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"Green" work

Post in 'The Green Room' started by Jim H., Nov 4, 2009.

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  1. Jim H.

    Jim H. Feeling the Heat

    Joined:
    Jul 16, 2008
    Messages:
    348
    Loc:
    N.E. Pa. (Northampton County)
    Anyone get into any of the newer type jobs like wind or solar? I will be loosing
    my job (24yrs) in the paint industry (store manager) of the ICI/Akzo Nobel (Glidden) paint stores and formerly Duron for about 20 of those years. Anyway, I was thinking of learning new skills in this growing field. Any suggestions? Just curious....

    Jim

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  2. 08brute

    08brute Member

    Joined:
    Sep 30, 2009
    Messages:
    89
    Loc:
    South Dakota
    My buddy builds wind towers for a large company based in Minnesota. The pay is pretty good at around $22 an hour (Union Pay). Constant travel is required.
  3. Highbeam

    Highbeam Minister of Fire

    Joined:
    Dec 28, 2006
    Messages:
    8,945
    Loc:
    base of Mt. Rainier on the wet side, WA
    For a union job that is really poor pay. The general laborers on construction sites, yes the guys pushing hand shovels, their prevailing wage is 39.25$ per hour!!! It's a running joke that when us engineers arrive on site that we are the lowest paid guys on site. Thing to consider is that union jobs aren't necessarily constant work.

    I have a civil and environmental engineering degree and am keeping an eye on potential green jobs. The ones that seem to be out there are with energy companies and involve petroleum more often than not.
  4. 08brute

    08brute Member

    Joined:
    Sep 30, 2009
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    Loc:
    South Dakota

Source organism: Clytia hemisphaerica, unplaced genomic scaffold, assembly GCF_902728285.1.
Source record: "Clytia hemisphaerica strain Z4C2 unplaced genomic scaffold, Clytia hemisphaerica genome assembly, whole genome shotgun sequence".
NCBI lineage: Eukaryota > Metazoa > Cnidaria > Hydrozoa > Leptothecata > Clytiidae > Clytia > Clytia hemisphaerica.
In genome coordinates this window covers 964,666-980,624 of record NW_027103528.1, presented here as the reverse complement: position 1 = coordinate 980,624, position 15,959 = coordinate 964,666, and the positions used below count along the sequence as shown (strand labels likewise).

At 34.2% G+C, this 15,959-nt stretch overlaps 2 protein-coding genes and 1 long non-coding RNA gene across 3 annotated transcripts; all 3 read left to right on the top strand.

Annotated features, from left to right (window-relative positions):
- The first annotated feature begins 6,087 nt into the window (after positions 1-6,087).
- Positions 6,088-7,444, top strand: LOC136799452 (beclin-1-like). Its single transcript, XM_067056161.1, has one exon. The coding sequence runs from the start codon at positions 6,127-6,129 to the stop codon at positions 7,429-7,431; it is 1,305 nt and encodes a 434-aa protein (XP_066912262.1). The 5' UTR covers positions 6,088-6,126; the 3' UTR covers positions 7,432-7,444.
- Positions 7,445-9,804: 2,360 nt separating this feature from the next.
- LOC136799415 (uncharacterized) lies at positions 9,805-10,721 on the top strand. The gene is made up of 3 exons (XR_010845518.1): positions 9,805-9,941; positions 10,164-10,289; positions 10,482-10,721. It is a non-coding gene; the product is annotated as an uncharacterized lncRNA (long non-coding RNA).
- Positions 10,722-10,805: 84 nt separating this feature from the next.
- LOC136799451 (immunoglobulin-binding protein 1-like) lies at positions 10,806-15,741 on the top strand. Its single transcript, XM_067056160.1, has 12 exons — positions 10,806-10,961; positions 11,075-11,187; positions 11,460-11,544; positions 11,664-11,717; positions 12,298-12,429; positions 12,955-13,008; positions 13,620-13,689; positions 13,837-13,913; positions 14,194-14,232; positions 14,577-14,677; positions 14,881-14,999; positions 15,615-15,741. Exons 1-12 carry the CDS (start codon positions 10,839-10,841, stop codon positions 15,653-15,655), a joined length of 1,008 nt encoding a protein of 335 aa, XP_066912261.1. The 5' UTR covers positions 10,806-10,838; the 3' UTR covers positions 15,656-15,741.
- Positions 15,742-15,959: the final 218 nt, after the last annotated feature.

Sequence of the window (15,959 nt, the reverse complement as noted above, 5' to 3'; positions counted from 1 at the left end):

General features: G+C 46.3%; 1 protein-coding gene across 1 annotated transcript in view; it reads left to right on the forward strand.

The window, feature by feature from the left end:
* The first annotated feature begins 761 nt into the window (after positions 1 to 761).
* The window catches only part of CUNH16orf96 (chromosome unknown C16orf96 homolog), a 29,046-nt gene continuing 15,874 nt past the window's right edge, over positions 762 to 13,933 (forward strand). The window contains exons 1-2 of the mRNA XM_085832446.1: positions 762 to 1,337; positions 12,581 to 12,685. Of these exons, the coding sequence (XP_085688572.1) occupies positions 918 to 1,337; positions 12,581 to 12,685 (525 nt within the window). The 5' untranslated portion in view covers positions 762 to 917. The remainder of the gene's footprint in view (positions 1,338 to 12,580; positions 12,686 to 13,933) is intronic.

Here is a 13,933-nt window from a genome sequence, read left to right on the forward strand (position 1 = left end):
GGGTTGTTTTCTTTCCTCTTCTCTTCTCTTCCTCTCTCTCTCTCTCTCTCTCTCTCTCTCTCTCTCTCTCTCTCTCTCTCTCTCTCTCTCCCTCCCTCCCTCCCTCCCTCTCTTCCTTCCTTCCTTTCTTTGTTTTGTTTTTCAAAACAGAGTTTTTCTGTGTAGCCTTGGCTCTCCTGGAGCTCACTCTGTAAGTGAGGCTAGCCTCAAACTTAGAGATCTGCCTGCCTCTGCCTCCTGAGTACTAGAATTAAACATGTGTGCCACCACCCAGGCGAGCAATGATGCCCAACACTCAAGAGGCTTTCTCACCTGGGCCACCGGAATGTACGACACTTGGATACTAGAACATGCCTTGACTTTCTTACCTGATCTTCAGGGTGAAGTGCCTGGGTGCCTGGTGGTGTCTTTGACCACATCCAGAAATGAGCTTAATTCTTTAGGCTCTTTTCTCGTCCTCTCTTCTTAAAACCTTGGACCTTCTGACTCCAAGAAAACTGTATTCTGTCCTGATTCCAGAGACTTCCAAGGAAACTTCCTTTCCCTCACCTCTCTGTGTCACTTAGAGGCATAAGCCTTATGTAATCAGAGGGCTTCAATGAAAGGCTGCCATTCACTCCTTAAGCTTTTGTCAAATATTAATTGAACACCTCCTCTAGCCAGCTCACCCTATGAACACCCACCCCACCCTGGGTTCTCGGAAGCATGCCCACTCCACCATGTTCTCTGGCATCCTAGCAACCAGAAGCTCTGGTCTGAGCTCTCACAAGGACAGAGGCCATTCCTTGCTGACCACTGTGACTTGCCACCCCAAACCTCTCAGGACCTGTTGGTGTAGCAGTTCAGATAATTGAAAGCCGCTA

I think a lot of it has to do with location. Laborers around here are lucky to get $12 - $15. $39.25/hr would go a long way here in South Dakota. Thats $81,640 a year! Thats better than about 95% of our local population.
  5. Highbeam

    Highbeam Minister of Fire

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    Loc:
    base of Mt. Rainier on the wet side, WA
    I Know! Amazing that a guy with a goon spoon makes that much. Now that is the prevailing wage and what I pay for his service. I am certain that the laborer doesn't actually get that as salary but that benefits are pulled out of it first. Depends on the union contract.
  6. peakbagger

    peakbagger Minister of Fire

    Joined:
    Jul 11, 2008
    Messages:
    1,592
    Loc:
    Northern NH
    If you are serious look into getting a NABCEP certification. It is voluntary ceritifcation that is frequently becoming a required certifcation to install solar in a lot of the state rebate programs. If you want to pull wires, then you also need an electricians license I am not one, but my understanding is that there is a major apprenticeship requirement, which means a couple of years working at a low rate for someone who has the ceritifcation. There are also up front education and continuing education requirements. Its a chicken and egg situation in a lot of areas, where there are few NAPCEP folks so little opportunities to get apprentice. Solar thermal and solar hot air is a bit less restricted in most areas, althouhg a plumbing license is usually required on the potable side of the piping. As far as I know, solar hot air doesnt require any special licences, but the applications are somewhat restricted.
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